PACT coach Vincent ”vinS” Jozefiak tweeted that he could see his team’s opponent’s pings during a live match against Alternate aTTax.
With Counter-Strike: Global Offensive’s new operation came a huge update to the ability for players to communicate information in competitive games. CSGO’s ping system had previously been limited to Danger Zone, but Operation Broken Fang introduced it to other modes and expanded on it, adding 50 customizable commands that players could use in-game. But a tweet from PACT coach vinS claimed that he was able to see the opposing team’s pings while in PACT’s coaching slot.
1/2 There’s a new coach bug which allows to see enemies pings. I saw this in todays match vs Alternate aTTax and at the start i was thinking its our pings and somebody just trolling but after match my teammates just told me they didnt ping in this match at all then i understood
— Vincent ”vinS” Jozefiak (@VJozefiak) December 10, 2020
vinS at first assumed that his players were simply playing around with the additions, but his players reported that none had used the new tools during the game. In a follow-up tweet, vinS said that he could hear the ping sounds as well. CSGO’s new operation update is just over a week old, but the game’s newest update is being used by at least one tournament organizer. The incident took place during PACT’s December 10 matchup against ALTERNATE aTTaX at MIDNITE Nine to Five 7.
Tournament organizers began hosting their own builds of CSGO that were compatabile with tournament standards after CSGO’s update schedule started to speed up several years ago. Game updates during online matches meant that if CSGO was updated after a map had been played, the client would connect to Valve’s servers and download the update. Tournament servers use a server setup to host competitive matches and are updated manually. This version mismatch between player’s clients and tournament servers resulted in match delays and extended breaks as tournament hosts were forced to shutdown, update, and reboot the server entirely before players could connect again.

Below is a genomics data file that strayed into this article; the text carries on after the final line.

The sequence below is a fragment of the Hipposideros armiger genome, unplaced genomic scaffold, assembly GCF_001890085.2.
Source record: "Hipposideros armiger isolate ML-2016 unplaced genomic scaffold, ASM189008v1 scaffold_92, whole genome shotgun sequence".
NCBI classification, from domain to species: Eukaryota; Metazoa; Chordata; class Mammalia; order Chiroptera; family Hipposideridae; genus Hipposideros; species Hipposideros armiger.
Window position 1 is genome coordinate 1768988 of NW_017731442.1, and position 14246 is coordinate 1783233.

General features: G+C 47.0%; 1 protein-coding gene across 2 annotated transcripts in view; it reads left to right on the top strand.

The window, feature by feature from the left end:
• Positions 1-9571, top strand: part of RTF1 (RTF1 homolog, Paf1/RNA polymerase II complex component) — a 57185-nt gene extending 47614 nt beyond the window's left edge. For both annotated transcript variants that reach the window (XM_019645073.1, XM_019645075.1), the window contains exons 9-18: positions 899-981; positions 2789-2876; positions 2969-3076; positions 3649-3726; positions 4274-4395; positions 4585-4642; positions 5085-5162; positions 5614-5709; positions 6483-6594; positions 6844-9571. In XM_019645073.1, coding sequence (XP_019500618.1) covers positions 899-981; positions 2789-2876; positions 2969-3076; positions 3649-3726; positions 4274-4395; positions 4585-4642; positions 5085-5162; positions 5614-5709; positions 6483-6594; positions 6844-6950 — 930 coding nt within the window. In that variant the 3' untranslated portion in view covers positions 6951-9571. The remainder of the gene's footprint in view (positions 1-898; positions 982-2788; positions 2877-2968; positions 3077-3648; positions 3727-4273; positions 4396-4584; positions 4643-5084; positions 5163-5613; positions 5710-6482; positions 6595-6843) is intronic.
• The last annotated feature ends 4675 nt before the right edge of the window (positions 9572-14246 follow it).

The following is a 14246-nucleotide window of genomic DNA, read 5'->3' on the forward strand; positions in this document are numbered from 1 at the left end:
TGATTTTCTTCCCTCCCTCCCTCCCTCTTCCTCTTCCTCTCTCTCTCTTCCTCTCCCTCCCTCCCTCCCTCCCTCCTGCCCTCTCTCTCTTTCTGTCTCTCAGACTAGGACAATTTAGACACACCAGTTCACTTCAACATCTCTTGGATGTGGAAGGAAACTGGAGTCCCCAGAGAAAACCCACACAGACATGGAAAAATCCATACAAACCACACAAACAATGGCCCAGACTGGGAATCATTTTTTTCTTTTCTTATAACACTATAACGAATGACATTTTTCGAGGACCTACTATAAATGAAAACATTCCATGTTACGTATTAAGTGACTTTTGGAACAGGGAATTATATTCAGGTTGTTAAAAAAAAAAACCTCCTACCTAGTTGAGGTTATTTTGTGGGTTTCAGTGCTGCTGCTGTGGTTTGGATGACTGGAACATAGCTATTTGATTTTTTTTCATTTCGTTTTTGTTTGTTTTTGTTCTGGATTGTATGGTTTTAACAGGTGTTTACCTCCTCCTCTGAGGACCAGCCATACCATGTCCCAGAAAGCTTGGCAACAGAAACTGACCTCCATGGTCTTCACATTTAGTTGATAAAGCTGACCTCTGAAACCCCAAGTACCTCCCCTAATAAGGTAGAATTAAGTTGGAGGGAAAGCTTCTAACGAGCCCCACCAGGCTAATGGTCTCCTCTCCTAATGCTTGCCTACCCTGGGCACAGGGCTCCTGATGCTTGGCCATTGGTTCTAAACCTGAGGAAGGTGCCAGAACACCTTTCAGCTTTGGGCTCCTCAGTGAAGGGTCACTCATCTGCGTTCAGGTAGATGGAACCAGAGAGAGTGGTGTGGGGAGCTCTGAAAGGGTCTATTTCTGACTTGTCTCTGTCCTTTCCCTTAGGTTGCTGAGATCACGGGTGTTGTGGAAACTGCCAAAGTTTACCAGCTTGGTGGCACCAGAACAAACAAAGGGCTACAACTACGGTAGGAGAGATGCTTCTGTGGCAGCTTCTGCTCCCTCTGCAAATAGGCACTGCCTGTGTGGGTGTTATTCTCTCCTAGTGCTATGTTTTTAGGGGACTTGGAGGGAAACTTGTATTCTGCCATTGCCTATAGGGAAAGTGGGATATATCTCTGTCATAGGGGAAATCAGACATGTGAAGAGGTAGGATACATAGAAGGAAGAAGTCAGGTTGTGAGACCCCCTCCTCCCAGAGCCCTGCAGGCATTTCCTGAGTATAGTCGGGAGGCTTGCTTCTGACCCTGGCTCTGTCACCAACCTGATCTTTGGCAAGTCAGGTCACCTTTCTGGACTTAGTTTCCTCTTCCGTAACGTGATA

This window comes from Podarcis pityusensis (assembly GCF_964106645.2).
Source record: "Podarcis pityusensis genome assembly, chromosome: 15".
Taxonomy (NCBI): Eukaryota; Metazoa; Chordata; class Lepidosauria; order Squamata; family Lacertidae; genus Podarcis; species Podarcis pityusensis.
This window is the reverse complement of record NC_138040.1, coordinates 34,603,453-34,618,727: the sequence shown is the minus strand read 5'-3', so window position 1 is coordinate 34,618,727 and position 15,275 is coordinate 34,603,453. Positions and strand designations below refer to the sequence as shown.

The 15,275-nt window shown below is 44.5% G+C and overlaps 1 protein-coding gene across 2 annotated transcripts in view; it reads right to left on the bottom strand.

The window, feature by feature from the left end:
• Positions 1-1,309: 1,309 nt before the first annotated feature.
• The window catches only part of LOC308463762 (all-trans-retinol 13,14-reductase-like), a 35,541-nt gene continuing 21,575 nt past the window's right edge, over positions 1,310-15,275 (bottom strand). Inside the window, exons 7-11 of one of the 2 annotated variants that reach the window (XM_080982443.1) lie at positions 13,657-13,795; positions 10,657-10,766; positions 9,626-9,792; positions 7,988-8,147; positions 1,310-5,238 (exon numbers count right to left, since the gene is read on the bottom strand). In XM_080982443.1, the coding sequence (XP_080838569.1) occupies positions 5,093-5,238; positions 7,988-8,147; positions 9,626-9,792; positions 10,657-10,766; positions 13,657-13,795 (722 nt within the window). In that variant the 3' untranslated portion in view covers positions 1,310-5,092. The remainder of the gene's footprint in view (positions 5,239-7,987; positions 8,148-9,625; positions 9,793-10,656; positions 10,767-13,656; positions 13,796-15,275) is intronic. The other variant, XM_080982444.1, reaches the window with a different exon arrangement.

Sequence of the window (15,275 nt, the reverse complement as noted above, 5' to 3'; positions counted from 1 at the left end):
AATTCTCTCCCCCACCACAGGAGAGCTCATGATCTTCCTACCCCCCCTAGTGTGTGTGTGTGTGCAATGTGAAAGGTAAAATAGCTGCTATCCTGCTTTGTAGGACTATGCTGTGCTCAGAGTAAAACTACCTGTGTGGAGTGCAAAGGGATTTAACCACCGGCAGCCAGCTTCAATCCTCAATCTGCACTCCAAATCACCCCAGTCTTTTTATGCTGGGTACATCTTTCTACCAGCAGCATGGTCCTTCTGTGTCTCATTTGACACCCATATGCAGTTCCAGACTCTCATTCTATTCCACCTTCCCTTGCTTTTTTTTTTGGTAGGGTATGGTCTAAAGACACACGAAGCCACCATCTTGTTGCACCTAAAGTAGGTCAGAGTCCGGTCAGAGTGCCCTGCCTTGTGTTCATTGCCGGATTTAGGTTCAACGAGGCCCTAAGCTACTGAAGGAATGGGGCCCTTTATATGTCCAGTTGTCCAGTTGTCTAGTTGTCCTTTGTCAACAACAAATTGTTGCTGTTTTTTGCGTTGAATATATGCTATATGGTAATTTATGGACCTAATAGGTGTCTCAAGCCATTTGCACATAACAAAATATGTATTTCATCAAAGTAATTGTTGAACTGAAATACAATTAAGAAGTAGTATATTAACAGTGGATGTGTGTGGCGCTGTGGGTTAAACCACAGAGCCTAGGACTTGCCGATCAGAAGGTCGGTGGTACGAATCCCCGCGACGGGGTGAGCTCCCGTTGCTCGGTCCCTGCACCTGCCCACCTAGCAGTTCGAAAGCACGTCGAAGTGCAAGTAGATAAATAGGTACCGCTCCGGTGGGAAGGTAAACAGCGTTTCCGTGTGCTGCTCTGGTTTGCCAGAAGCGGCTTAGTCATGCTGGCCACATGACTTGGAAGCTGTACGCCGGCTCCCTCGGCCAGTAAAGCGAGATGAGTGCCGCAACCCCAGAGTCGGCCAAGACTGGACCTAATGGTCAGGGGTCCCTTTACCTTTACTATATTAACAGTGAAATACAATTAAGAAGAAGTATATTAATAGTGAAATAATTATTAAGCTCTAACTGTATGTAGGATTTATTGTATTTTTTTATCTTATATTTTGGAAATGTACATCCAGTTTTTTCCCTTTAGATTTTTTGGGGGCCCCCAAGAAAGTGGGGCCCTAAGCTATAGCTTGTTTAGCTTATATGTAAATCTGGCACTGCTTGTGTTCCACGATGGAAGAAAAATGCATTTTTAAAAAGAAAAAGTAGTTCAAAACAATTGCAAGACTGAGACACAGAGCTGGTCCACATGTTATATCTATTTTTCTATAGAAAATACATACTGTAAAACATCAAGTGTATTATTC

— CS:GO (@CSGO) December 10, 2020
In vinS’ case, it could be that either MIDNITE Nine to Five’s servers, its server hosts, or malfunctions in his own game client were to blame for the failure and phantom pings. No other issues similar to those described by vinS have been reported.
It’s currently unclear whether or not professional players are allowed to use the new system, depsite evidence that players and organizers know about CSGO updates before they are released.
WIN.gg has already reported evidence that CSGO pros, players, and tournament organizers are warned by Valve before any CSGO updates go live. The heads up lets organizers ensure that steps are taken either server or client-side so viewers won’t experience long match delays like had happened in the past. While most have assumed that was how it worked, a now deleted Counter-Stike Professional Players’ Association tweet from May 12 showed that at least two CSGO-related companys are alerted ahead of time.
During ESL One’s Road to Rio, the CSPPA announced that both it and ESL would use CSGO’s latest patch during the tournament. There was just one small problem, as hadn’t been any CSGO updates before the CSPPA tweeted about it. It turned out that the CSPPA’s tweet had gone live 13 hours early. CSGO received an update to its sever settings and grenade radius fixes later that day.
With the CSPPA knowing about a small but important update to CSGO’s grenades, it’s likely that teams at the top of CSGO’s professional scene had early warning of the game’s new ping system. The CSPPA, tournament organizers, and the Esports Integrity Coalition have had whirlwind week, but none have commented on whether or not professional teams are allowed to use pings during competitions.
Fans will have to wait for confirmation from either Valve or tournament organizers as to whether pinging is allowed, but if Valve has accidentally shipped a bugged version of CSGO that exposes opposing communications in any form, that would be a bad look.
CSGO has already been in a negative spotlight after Richard Lewis publically revealed that CSGO’s esports competitions might be filled with cheating and match fixing. Adding on to that, Valve failed to fix a long-standing CSGO bug that was abused by professional teams and coaches for years. Suddenly, Valve’s new operation doesn’t look quite so shiny.